Very sad this morning to hear of the passing of Tibor Machan, a philosopher and friend who some of you may remember from his visits to New Zealand as a thoughtful man, a warm conversationalist, and a masterful and articulate presenter able to teach knowledgably on almost any topic.
Tibor was one of life's true gentlemen, and he was, in a way, an inspiration for me starting this blog. Hosting him, we noticed that when Tibor had a thought or found a new argument, he would immediately disappear to begin writing it down--emerging soon as a polished piece of prose, then appearing in a syndicated column, then eventually in one of his books. This habit and his prolific prose filled many books, on nearly every subject.
I figured the habit was one I should learn to master.
He taught at Auburn University and the U.S. Military Academy. From 2004-14 he held the R.C. Hoiles Chair in Business Ethics and Free Enterprise at Chapman University.
Mr. Machan’s life was devoted to liberty, whose preciousness he knew from firsthand experience. Born in 1939 just before World War II broke out, he suffered first under the tyranny of Nazis, then communists. During the Hungarian Revolution of 1956, suppressed by a Soviet invasion, he escaped to freedom, eventually coming to America.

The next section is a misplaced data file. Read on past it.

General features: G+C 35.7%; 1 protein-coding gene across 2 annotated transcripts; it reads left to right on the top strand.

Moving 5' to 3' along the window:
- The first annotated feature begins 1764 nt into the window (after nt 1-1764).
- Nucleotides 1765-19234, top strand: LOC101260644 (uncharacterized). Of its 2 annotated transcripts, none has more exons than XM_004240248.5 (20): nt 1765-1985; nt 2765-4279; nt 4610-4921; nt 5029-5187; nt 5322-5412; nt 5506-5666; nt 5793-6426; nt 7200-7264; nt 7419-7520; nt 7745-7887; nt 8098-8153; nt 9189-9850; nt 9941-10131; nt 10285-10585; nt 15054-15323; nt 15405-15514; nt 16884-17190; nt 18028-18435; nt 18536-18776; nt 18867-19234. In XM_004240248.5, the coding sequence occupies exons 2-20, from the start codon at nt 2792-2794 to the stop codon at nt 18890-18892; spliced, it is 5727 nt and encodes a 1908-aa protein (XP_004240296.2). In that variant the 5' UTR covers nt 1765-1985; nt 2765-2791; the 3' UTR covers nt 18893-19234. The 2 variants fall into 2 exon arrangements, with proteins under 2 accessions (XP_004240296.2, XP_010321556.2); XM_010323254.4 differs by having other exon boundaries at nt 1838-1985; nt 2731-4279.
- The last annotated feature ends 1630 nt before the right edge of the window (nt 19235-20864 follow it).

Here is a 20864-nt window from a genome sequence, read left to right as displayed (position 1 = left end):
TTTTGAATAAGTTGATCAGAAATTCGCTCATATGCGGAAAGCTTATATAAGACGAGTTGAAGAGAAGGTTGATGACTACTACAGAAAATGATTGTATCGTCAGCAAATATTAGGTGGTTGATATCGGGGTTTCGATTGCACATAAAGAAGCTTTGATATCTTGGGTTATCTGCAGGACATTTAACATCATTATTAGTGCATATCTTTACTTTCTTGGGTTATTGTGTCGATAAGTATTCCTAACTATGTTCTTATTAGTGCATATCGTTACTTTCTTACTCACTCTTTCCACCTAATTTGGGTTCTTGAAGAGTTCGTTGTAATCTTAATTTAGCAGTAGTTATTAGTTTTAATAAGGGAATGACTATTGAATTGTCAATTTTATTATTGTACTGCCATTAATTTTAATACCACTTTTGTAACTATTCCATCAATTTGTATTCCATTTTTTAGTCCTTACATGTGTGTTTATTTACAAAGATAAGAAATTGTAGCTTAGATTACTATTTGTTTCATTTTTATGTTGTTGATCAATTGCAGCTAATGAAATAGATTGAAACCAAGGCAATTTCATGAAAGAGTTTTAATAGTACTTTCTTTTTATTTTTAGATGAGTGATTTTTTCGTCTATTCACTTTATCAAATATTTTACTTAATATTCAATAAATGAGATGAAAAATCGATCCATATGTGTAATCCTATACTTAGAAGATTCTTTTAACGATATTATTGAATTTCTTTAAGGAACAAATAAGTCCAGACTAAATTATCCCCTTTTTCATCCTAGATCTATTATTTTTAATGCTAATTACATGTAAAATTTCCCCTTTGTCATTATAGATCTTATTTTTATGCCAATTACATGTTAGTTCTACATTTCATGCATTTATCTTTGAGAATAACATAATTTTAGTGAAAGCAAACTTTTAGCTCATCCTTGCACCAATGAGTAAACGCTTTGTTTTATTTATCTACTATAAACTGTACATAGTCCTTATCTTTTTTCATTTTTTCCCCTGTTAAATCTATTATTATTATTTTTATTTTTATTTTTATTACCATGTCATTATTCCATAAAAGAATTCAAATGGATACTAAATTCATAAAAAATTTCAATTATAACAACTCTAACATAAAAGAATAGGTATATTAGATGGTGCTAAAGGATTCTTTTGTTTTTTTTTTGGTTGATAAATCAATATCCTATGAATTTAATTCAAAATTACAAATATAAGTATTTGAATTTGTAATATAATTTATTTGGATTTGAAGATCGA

His influences came from “various classical liberals and libertarians, including Ayn Rand, Ludwig von Mises, F.A. Hayek [and] Robert LeFevre.”
In 1970, with Robert W. Poole and Manuel S. Klausner, he bought Reason magazine and helped turn it into a major publication of libertarian thought, advancing its dedication to “free minds and free markets.” He also authored numerous books.
“Tibor’s contributions to the freedom movement were as towering as the man himself,” said [colleague] Steven Greenhut. “We know his resume, but I was privileged to know him as a friend. He was no ivory-tower type. He would always offer a quote for my newspaper column or come and speak to our informal gatherings. He loved to engage people. He had a true passion for liberty and would never hesitate to express his forthright opinion. I can still hear his booming voice, which will be deeply missed.
For my own part, I can still hear his slow and deliberate articulation (the words "atomistic individualism" for example would be delivered with each syllable given the space it needed to be heard and understood) and can picture him standing at the back of the room while I spoke, signalling urgently with his hands and mouthing the words "Slow down!"
Farewell Tibor. You will be missed.